Signs the Economy is on the Mend

Welcome to 2014, the year that we officially see the economy turn around and start to grow again! There are many signs that signify a healthy economy and we are currently seeing most of them on the mend. Consider that the stock market is near an all time high, and that’s despite the fact that interest rates are going up. Yes, that is another indicator, interest rates on investment and mortgages alike are starting to steadily rise month over month. Then we have the housing market, which is seeing new construction rise steadily, as well as the number of existing homes sold up two fold over previous years. One of the last and more significant indicators of a strengthening economy is that of jobs growth. When jobs are on the rise you have more people working and business owners investing, that’s the cycle of spending that we all learn about in our economics class.

 

Interest rates are a tricky indicator, when they are low then people love to invest in the stock market and stock options because the rate on reliable treasury bonds is are so low. At the same time, they spur the housing market because more people are willing to borrow at lower interest rates. Yet, when rates rise we consider the economy to be stronger because it means that people are still willing to invest and borrow despite rates increasing.

 

All of the indicators above lead right into job growth! For people to invest in the stock market, build and buy houses, and to spend money in general then they need to be earning money! It’s clear that corporations and small businesses alike are feeling confident in the economy and are willing to invest in hiring more people. The number of jobs isn’t the only sign this is true as compensation and benefits are on the rise again as well. Consider that the average salaries are increasing, 401k matches and pensions are becoming more generous, and healthcare benefits are growing stronger.

 

With the signs of an improved economy we are seeing consumer confidence growing along with it. The recession has been dragging us down for over half a decade so these improvements are a welcome sign and long overdue. I personally hope that we continue to see the economy rebound even further.

 

Debt Consolidation Can be as Fun as Playing a Game

Getting into debt is usually a lot more fun than getting out of it! After all, spending money on fun things is more appealing than spending money on credit card and loan payments. However, if you look at the infographic below, you will see that beating debt can be as much fun as playing a game. Looking at the steps to getting out and staying out debt you would think you’re in the middle of an arcade game, but in reality you are getting some helpful pointers for bettering your finances.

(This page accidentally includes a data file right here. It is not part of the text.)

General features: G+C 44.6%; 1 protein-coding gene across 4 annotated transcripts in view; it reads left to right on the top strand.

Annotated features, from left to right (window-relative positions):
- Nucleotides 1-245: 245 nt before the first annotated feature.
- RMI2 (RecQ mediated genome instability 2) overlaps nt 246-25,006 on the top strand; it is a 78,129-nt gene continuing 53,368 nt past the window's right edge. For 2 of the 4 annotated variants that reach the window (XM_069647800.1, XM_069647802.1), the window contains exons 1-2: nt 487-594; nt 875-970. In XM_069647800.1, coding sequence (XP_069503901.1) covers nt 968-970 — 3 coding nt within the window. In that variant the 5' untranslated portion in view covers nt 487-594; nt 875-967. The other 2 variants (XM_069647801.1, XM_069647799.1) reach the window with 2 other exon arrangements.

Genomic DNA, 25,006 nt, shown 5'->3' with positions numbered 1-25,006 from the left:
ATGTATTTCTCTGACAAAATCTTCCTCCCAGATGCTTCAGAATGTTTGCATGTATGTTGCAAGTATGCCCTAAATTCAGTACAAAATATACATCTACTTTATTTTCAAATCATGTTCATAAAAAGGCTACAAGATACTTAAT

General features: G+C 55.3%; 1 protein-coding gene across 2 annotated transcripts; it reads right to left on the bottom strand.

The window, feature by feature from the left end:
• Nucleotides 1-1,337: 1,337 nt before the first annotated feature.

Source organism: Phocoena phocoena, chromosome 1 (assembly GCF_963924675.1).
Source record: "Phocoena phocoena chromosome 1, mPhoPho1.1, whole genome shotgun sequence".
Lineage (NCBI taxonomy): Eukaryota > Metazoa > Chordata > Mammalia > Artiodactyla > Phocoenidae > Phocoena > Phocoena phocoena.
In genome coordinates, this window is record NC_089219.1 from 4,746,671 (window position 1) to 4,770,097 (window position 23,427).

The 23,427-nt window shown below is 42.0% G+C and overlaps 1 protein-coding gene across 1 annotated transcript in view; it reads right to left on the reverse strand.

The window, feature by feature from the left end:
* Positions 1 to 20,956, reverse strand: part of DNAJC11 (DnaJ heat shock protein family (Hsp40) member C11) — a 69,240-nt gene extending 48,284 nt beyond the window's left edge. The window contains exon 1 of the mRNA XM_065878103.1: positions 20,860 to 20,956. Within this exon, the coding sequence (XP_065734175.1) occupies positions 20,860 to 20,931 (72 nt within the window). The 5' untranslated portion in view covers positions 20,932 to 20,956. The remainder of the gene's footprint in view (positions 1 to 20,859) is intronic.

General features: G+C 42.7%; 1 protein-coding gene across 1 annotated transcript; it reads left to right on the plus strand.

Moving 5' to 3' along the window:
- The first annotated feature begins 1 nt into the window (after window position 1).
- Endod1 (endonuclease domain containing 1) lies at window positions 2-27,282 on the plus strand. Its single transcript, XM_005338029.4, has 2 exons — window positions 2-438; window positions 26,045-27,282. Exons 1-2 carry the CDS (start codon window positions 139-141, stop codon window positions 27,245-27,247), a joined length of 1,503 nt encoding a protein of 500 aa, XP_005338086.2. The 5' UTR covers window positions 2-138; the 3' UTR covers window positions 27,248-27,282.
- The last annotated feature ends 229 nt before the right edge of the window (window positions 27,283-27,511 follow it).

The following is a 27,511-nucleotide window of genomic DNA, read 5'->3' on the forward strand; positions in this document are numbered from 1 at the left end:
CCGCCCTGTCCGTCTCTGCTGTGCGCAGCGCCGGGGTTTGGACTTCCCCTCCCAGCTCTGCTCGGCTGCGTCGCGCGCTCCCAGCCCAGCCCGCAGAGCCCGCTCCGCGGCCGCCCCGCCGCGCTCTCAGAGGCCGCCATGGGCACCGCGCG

The first and most important step is to get a grasp on your current finances. Sounds easy, but sometimes people have no idea how much they owe and whom they owe it to. Get a list of all debtors, the monthly payments you are currently sending them, and the monthly interest that it is costing you.

Next comes the fun part…earn “financial lives” by consolidating your current debts into one easy and manageable monthly payment! The key to the next level lies within which type of consolidating loan you find, be it with a bank, or perhaps a peer-to-peer lending group.

In order to continue advancing levels, and conquering the primary enemy (debt!) then you simply need to work hard at building cash reservces, paying your monthly bills on time, and most importantly…staying out of debt!

The infographic below is brought to you by Zopa

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With Winter Comes Poor Gas Mileage

Have you been thinking that your car’s fuel economy has been lower over the last few weeks? If you have, it’s not your imagination it’s just the fact that, in winter, your fuel economy usually does go down, at least a little bit and in some cases quite a lot.

In fact, some cars can lose as much as a third of their fuel economy when the outside temperatures drops to 20°F, according to new research from the Oak Ridge National Laboratory. Not only that but on short trips during cold weather your fuel economy drops even further.

Bo Saulsbury, from Oak Ridge’s research group, said that “cold weather and winter driving conditions can reduce your fuel economy significantly,” adding that “fuel economy tests show that, in short-trip city driving, a conventional car’s gas mileage is about 12% lower.”

Oak Ridge compared to the fuel economy of over 600 conventional vehicles as well as 14 hybrids during weather that was 20° and compared that to their fuel economy during “normal” weather.

Interestingly enough, battery-based vehicles saw the biggest drop in fuel mileage, from between 31% and 34%. So, for example, a car that’s getting 45 MPG regularly will drop to only 30 mpg when the temperature outside  drops way down. Gas powered cars fared a little better but still didn’t do that well. For example, a car that normally gets 30 mpg will, when the temperature is 20°F or lower, drop down to 24 mpg during short trips.